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Phillip Anderson Loving died after being hit by a liquid-waste truck that rolled backwards down an incline.
Coroner Anna Tutton found the 63-year-old died of "massive traumatic head and neck injuries".
Ms Tutton made several recommendations as a result of his death, including an overhaul of the warrant of fitness (Wof) process to include testing handbrakes going both forwards and backwards.
That was met with a lukewarm response from the NZTA at first, but it now says it is reviewing testing requirements.
Mr Loving was at his Closeburn Station home on April 10, 2017, when the incident occurred.
The property had an aerated wastewater system in a concrete tank, which was emptied by specially modified trucks.
Ms Tutton said the driver had ensured the truck was parked on a level surface on the newly formed access, but it still rolled backwards, hitting Mr Loving,
who died instantly.
The truck was fitted with cardan shaft brakes, and it was not the first time such brakes had failed.
"An identified issue with such brakes is that they work better in forward than reverse [direction, not gear]," Ms Tutton said.
"This disparity is believed to have contributed to several situations nationwide where a vehicle has `held' in a forward direction but failed in reverse."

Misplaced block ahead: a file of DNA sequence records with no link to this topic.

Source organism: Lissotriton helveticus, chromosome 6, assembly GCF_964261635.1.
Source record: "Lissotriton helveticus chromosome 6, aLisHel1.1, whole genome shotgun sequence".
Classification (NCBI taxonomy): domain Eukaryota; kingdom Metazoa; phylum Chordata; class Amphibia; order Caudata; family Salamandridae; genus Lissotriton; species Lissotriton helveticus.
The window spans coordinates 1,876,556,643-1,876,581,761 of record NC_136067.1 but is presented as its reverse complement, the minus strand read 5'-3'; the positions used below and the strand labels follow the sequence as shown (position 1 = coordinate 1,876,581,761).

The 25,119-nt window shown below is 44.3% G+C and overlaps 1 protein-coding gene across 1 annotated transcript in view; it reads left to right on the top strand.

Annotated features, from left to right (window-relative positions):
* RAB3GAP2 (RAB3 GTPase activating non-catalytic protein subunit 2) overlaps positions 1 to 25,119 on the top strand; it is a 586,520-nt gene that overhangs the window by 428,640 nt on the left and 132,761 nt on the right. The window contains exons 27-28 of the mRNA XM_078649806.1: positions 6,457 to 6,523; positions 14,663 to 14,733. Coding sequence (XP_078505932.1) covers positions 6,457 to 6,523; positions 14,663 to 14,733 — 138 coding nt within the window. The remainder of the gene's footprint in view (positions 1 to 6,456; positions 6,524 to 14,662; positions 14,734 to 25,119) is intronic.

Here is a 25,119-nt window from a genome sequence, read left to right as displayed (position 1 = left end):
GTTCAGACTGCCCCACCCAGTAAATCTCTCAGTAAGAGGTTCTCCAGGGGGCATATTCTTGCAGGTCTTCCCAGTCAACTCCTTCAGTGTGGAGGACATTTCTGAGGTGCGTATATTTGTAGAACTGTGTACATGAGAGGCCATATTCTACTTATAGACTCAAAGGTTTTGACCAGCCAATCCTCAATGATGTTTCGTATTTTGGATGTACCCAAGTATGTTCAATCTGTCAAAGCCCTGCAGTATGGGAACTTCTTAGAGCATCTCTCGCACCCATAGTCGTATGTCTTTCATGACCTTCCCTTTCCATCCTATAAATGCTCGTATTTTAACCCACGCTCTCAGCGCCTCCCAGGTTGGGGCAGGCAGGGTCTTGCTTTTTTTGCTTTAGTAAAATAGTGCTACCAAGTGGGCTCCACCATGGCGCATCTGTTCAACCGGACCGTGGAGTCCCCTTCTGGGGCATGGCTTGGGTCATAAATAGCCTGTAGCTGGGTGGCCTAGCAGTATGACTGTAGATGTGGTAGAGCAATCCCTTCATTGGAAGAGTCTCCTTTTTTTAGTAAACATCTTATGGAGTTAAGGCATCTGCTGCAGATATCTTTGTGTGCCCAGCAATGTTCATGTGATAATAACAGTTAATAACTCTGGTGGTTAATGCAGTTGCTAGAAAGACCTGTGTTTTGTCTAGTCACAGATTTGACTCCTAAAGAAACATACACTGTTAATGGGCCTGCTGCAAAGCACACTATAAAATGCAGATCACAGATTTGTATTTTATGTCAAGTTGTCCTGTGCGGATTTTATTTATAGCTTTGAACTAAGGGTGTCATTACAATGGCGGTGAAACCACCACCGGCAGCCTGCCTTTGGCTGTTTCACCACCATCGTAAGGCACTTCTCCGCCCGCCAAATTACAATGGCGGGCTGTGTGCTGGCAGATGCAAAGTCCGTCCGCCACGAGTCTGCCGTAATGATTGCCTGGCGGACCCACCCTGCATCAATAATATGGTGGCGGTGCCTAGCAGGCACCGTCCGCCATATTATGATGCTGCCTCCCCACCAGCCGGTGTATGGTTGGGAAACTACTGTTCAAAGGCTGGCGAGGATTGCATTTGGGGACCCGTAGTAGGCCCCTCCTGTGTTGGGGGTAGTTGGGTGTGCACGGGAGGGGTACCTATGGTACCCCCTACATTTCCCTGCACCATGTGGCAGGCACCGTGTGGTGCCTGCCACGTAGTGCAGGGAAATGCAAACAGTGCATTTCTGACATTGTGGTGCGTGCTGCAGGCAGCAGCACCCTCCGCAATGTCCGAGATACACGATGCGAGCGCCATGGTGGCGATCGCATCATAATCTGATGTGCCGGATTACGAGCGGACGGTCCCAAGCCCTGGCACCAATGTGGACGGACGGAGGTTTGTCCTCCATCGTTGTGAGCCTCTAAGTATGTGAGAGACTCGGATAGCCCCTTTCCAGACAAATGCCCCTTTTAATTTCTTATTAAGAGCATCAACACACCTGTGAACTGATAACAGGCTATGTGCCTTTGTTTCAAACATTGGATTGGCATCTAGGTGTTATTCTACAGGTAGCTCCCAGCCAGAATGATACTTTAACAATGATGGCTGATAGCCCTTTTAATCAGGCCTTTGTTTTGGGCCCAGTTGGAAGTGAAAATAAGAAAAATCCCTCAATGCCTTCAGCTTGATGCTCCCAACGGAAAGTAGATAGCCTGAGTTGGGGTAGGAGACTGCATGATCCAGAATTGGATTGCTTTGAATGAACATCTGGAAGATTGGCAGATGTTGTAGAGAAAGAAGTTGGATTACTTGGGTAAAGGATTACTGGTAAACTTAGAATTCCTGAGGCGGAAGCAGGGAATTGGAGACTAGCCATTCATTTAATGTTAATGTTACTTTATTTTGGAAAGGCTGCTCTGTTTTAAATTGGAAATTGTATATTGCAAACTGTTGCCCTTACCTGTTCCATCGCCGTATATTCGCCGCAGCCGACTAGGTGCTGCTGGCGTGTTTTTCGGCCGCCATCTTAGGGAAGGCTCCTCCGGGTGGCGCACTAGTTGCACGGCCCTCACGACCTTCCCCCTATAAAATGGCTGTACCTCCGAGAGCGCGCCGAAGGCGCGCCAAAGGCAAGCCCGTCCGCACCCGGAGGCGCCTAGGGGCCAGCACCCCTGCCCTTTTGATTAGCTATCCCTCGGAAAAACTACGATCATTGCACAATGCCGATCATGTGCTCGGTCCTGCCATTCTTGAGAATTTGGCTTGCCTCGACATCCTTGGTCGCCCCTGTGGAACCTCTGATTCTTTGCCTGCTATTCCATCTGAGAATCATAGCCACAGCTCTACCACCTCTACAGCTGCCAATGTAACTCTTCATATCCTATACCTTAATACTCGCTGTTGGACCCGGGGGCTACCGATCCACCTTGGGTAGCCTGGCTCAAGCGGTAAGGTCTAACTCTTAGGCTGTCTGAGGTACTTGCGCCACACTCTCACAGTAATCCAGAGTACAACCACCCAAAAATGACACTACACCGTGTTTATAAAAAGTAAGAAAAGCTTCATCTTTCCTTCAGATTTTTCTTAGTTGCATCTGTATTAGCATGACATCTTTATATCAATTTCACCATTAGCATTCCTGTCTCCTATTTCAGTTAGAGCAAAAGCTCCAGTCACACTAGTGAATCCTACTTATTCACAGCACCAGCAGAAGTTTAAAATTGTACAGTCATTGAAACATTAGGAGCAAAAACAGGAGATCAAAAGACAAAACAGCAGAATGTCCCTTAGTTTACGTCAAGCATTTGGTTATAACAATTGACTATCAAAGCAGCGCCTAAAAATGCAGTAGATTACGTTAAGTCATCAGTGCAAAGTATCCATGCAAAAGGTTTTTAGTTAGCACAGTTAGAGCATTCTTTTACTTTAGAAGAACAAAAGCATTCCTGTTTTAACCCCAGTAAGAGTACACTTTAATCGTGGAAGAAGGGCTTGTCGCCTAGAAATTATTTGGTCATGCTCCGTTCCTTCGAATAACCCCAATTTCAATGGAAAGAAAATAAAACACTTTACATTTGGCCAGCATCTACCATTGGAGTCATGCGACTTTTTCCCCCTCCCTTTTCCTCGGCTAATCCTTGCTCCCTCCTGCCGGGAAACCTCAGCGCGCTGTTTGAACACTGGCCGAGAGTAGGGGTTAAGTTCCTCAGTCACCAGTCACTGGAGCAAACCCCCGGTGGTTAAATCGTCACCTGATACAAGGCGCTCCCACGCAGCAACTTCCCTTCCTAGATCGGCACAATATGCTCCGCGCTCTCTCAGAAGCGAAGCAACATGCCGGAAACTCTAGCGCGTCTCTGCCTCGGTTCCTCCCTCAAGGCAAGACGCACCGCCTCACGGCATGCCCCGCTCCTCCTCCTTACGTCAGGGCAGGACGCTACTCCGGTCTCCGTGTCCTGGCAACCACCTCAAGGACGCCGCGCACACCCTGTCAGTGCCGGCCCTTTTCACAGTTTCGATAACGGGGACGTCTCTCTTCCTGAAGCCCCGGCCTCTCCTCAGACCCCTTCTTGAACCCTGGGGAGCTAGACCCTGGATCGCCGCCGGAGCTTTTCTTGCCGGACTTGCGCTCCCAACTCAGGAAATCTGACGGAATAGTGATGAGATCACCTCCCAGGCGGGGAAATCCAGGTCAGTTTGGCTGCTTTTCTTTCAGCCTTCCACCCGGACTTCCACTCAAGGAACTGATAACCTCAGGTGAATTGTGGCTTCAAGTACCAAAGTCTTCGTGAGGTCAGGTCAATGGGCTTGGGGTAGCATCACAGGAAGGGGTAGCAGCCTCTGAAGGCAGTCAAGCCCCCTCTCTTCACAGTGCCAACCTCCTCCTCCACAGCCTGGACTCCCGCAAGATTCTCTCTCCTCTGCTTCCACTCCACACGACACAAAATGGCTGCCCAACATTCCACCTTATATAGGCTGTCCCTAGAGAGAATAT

Wof assessors do not test the effectiveness of handbrakes to hold a vehicle going backwards.
"I consider a review of the requirements and testing of parking brakes is required, so as to assess and ensure their effectiveness going both forwards and backwards," she said.
When first contacted by the coroner about her recommendations, NZTA vehicle standards principal engineer Dave Schumacher said performing a stall test in reverse was "likely to cause permanent damage to either the parking brake or driveline and wouldn't be recommended".
The NZTA questioned the need for additional testing, but agreed to "consider a review of the requirements and testing of parking brakes to ensure the risk to safety is minimised".
An NZTA spokesman said a review of the testing requirements for parking brakes was under way.
That included investigating systems used in other countries to assess the effectiveness of a vehicle's parking brake.
WorkSafe announced last April it would not prosecute anyone over Mr Loving's death.